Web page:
12 November 2012
The ISN's first Editorial Plan has come to an end. As we prepare for the next one, we would like to preview what we will be focusing on for the remainder of 2012.
Prepared by: ISN Staff
Last week we crossed our final t’s and dotted our final i’s – i.e., we published the final entry in our inaugural Editorial Plan. Over the course of 42 weeks, we systematically analyzed many of the key themes that currently shape international relations and security studies. This walkthrough included numerous original podcasts, scores of commentaries provided by the members of our extensive partner network, and a range of special features prepared by respected analysts, including those from our parent organization – the Center for Security Studies – or by ISN staff members.
Given that we have just finished such a huge task, it should come as no surprise that we are currently reviewing what we’ve done and thinking hard about what our next Editorial Plan should look like, which we hope to unveil on 7 January 2013. While we are busy scratching our collective heads, over the next two months we will present a host of subjects that reflect both the spirit of the first Editorial Plan and our interest in building new content-providing partnerships with like-minded institutions and organizations.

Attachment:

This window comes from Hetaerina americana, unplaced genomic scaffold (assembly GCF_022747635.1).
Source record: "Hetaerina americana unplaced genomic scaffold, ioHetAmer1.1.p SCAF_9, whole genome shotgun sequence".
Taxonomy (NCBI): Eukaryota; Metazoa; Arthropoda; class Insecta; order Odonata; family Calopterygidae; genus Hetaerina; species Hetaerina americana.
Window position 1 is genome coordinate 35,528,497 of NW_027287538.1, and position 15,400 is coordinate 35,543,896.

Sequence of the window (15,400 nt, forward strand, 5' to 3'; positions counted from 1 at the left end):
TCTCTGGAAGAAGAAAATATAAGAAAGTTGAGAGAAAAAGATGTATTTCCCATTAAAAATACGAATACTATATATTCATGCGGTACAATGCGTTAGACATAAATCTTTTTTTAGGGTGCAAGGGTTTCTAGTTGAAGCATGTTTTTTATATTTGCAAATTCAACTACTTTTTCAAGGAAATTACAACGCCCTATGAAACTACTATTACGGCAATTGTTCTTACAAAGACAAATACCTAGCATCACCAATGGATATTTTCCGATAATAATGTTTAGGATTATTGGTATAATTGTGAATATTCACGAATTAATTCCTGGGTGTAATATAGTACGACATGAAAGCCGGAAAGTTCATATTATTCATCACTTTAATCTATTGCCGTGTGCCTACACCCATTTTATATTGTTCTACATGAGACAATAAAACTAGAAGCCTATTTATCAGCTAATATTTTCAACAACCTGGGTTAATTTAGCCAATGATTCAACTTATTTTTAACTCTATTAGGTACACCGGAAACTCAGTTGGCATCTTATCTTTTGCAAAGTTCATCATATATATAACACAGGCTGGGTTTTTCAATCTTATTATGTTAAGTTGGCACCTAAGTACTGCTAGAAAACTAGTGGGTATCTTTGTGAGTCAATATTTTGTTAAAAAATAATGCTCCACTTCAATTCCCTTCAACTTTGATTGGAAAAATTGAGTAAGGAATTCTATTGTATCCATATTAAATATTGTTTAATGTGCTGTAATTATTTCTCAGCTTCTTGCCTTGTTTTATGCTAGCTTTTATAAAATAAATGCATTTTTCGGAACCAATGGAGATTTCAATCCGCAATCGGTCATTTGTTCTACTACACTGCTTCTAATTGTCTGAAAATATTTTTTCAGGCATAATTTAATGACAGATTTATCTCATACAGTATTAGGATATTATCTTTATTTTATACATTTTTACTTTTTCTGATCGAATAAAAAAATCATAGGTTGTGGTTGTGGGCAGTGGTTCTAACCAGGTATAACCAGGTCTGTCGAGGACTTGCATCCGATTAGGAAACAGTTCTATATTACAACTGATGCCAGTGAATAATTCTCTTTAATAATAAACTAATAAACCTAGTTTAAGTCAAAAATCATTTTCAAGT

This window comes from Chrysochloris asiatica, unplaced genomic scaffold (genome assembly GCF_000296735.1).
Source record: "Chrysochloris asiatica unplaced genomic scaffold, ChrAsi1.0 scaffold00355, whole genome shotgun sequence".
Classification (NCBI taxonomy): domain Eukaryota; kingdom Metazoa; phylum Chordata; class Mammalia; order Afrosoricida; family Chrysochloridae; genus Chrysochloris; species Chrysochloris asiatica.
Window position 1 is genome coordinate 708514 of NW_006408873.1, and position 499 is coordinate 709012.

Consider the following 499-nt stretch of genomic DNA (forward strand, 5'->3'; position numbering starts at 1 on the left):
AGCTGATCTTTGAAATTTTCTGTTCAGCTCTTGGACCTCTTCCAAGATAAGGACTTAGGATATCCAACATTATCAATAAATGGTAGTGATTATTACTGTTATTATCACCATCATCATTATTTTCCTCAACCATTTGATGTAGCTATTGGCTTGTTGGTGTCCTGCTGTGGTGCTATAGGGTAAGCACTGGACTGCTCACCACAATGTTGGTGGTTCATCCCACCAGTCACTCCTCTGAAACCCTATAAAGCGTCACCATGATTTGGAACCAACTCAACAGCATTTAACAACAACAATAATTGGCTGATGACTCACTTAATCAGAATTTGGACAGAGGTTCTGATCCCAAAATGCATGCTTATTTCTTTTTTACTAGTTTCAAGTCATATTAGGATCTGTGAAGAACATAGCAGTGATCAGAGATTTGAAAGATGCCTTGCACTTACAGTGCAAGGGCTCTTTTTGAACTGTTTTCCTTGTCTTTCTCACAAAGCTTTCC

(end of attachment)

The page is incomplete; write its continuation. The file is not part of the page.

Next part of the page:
We begin our transition period this week by providing a selection of articles from one of our newest partners, Theory Talks. Over the past few years the founder of Theory Talks, Peer Schouten, has gathered and cataloged the professional insights of some of the leading experts in international relations. Our sample of talks this week features the observations of Kenneth Waltz and other frontline academics on the role of war in modern international relations.
After our focus on how war is being conceptualized in the early 21st century, we will next consider how theories of grand strategy are evolving beyond the Euro-Atlantic zone. This meditation will then be followed by its opposite – i.e., how secessionist movements may upend current concepts of regional security and promote grand strategies on the most local of levels.
The challenges posed by emerging powers and secessionist movements will then provide the basis for an investigation into the conceptual, technological, and planning dimensions of modern armed conflict. To complement these particular investigations, we will finish our inquiries with a series of case studies that look at how some of the world’s leading military powers are attempting to develop the capabilities they believe they will need for the near to mid-term.
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